`Yes, I committed adultery`, confesses Iran `stoning to death` woman
Sakineh`s lawyer says his client was tortured before interview was recorded.
London: An Iranian woman whose sentence to death by stoning sparked an international outcry is feared to be facing imminent execution, after she told state-run TV that she had committed adultery and was involved in a murder following torture in prison.
Speaking shakily in her native Azeri language, which could be heard through a voice over, Sakineh Mohammadi Ashtiani told her interviewer that she was an accomplice to the murder of her husband and that she had an extra-marital relationship with her husband`s cousin.
Her lawyer told the Guardian last night that his client, a 43-year-old mother of two, was tortured for two days before the interview was recorded in Tabriz prison, where she has been held for the past four years.
"She was severely beaten up and tortured until she accepted to appear in front of camera.”
“Her 22-year-old son, Sajad and her 17-year-old daughter Saeedeh are completely traumatised by watching this programme," said lawyer Houtan Kian.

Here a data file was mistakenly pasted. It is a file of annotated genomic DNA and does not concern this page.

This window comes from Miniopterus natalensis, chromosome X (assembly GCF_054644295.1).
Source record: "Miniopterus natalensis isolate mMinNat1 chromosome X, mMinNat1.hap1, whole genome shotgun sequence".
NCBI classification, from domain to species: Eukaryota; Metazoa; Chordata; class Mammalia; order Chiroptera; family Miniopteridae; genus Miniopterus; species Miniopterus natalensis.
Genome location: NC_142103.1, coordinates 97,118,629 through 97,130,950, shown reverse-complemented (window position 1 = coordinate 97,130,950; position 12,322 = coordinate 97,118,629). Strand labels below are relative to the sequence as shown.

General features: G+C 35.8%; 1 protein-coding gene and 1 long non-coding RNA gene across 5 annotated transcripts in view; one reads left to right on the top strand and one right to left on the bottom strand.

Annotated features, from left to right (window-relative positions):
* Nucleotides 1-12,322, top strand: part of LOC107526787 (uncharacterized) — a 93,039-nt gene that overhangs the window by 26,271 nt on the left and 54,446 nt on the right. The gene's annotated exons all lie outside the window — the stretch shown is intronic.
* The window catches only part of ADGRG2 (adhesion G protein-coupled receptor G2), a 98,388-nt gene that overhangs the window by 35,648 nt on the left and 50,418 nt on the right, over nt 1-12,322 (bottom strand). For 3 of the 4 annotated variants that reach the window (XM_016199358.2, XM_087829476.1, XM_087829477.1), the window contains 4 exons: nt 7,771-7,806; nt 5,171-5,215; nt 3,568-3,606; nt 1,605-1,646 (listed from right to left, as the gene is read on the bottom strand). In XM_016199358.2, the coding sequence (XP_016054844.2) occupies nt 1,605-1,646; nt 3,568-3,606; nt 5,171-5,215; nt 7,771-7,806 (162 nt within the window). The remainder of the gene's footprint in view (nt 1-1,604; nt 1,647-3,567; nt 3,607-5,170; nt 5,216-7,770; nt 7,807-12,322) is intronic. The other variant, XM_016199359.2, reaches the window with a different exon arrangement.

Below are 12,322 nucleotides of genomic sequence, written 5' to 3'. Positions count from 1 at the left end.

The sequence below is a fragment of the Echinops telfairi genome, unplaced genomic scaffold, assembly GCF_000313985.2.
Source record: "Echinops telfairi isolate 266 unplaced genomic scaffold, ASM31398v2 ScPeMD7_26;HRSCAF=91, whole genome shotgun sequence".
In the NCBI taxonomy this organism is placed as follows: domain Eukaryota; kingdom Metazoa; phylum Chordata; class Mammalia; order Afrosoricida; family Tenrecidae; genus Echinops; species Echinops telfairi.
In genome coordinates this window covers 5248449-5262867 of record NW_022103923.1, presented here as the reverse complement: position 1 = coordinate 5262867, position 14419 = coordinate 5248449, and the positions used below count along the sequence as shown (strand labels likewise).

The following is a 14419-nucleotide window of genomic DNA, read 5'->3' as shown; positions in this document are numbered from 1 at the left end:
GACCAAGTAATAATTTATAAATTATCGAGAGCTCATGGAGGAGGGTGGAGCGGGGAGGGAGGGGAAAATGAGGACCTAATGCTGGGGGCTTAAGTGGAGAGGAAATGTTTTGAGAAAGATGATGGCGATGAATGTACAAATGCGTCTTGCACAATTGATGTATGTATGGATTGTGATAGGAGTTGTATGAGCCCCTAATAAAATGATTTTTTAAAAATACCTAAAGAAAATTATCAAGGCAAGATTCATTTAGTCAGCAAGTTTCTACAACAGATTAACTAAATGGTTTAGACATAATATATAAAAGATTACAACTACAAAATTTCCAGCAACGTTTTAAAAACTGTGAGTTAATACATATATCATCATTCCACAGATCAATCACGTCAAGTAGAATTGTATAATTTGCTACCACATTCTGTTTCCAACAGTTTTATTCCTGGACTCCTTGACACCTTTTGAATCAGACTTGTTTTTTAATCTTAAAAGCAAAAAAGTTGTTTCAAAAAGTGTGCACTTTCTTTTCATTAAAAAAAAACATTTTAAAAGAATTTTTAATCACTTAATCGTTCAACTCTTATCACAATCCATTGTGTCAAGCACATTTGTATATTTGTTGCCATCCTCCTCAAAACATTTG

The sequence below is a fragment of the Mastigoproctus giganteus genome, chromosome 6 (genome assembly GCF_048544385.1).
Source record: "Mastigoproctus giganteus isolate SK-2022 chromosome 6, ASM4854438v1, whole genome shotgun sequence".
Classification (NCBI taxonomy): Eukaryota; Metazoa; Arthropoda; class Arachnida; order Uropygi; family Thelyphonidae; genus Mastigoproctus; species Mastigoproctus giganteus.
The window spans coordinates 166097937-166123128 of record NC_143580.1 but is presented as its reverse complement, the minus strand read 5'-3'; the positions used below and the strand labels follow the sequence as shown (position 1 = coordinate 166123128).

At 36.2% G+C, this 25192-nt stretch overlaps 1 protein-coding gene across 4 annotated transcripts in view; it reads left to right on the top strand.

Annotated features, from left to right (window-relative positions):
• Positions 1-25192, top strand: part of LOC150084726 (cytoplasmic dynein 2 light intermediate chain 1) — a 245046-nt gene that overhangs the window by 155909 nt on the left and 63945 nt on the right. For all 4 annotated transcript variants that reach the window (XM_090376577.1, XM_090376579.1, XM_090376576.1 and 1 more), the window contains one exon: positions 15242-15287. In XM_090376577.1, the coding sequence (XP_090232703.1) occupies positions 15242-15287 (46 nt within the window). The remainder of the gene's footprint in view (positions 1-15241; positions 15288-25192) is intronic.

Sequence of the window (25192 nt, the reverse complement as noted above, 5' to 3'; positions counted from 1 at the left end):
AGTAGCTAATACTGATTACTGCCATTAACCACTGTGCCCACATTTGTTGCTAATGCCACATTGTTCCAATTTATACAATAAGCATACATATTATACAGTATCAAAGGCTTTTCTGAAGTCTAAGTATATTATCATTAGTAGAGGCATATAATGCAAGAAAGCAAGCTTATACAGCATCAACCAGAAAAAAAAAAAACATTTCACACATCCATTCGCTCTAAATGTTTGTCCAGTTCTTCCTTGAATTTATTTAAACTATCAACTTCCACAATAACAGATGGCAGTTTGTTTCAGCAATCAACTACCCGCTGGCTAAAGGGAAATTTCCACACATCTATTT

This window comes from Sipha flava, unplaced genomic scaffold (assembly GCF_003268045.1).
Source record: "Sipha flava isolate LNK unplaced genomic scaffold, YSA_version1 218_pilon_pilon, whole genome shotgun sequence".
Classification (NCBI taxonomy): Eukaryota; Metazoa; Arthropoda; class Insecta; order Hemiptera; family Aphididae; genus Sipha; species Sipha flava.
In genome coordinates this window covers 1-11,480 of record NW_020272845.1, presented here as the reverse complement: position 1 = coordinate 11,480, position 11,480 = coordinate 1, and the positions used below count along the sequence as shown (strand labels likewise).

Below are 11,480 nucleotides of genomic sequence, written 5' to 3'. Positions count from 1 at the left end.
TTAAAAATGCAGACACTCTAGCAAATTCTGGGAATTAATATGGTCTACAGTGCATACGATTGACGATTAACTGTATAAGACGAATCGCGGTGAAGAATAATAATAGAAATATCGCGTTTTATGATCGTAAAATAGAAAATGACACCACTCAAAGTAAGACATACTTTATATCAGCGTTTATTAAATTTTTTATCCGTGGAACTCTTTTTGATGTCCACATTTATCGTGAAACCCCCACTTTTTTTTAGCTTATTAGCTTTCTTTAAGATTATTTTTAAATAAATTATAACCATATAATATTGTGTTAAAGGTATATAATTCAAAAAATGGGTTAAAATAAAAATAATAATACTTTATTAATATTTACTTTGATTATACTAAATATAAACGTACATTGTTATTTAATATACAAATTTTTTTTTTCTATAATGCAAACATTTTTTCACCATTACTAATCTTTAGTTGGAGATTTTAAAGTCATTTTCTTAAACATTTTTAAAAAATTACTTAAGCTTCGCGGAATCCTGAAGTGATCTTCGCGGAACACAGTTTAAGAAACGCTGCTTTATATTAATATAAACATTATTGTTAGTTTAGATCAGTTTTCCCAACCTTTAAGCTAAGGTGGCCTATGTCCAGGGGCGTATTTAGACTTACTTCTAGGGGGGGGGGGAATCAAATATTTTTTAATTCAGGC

He added that there were now fears that the Iranian authorities would act quickly to carry out the death sentence, which was reportedly commuted to hanging after an international outcry last month.
The sentence was initially for "having an illicit relationship outside marriage" but some Iranian officials have claimed she was also found guilty of murdering her husband and should still face death by stoning.
The interview was broadcast on a show called 20:30, a day after US Secretary of State Hillary Clinton urged Tehran to honour treaty obligations to respect the rights of citizens and halt executions.
Observers suggested one of the signs she was speaking under duress was that in the interview she blamed the western media for interfering in her personal life.
Amnesty International condemned the "so-called" confession and said the independence of Iran`s judiciary was "tattered" by the broadcast.
"This makes a complete mockery of the judiciary system in Iran," said Drewery Dyke of Amnesty`s Iran team.